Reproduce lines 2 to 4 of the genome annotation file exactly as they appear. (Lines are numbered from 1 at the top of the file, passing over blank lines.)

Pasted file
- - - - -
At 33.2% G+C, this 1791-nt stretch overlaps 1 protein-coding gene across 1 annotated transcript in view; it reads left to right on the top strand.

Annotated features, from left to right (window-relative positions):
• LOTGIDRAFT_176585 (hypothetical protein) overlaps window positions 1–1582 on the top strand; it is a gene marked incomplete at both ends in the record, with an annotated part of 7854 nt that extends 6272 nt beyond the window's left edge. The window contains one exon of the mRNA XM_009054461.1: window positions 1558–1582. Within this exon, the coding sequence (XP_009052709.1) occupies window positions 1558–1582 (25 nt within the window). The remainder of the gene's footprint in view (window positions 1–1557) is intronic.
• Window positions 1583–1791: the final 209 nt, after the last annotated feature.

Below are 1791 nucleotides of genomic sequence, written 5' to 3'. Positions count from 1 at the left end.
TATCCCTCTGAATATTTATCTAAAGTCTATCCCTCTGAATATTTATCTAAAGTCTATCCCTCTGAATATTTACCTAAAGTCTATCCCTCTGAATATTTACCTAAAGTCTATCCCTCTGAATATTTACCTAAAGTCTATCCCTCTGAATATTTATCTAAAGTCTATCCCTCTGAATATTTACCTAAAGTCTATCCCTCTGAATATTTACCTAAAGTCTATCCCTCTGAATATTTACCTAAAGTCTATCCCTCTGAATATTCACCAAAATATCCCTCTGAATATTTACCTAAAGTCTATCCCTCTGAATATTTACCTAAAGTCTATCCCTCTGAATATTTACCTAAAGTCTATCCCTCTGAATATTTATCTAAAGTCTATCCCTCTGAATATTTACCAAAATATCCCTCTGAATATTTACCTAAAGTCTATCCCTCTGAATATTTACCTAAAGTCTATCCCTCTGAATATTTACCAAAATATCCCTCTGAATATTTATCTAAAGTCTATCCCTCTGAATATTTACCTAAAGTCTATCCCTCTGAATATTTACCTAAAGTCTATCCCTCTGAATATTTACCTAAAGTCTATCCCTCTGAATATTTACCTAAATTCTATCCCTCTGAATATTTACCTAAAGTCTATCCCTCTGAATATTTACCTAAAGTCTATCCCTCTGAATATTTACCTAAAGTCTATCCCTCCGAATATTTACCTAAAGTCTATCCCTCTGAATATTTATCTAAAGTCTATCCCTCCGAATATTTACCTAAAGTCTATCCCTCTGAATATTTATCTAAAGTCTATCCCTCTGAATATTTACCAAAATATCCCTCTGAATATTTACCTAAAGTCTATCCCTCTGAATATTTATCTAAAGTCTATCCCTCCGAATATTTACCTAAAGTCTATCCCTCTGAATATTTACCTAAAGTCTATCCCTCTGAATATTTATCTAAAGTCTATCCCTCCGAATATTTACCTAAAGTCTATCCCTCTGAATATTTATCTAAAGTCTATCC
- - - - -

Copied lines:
Annotated features, from left to right (window-relative positions):
• LOTGIDRAFT_176585 (hypothetical protein) overlaps window positions 1–1582 on the top strand; it is a gene marked incomplete at both ends in the record, with an annotated part of 7854 nt that extends 6272 nt beyond the window's left edge. The window contains one exon of the mRNA XM_009054461.1: window positions 1558–1582. Within this exon, the coding sequence (XP_009052709.1) occupies window positions 1558–1582 (25 nt within the window). The remainder of the gene's footprint in view (window positions 1–1557) is intronic.
• Window positions 1583–1791: the final 209 nt, after the last annotated feature.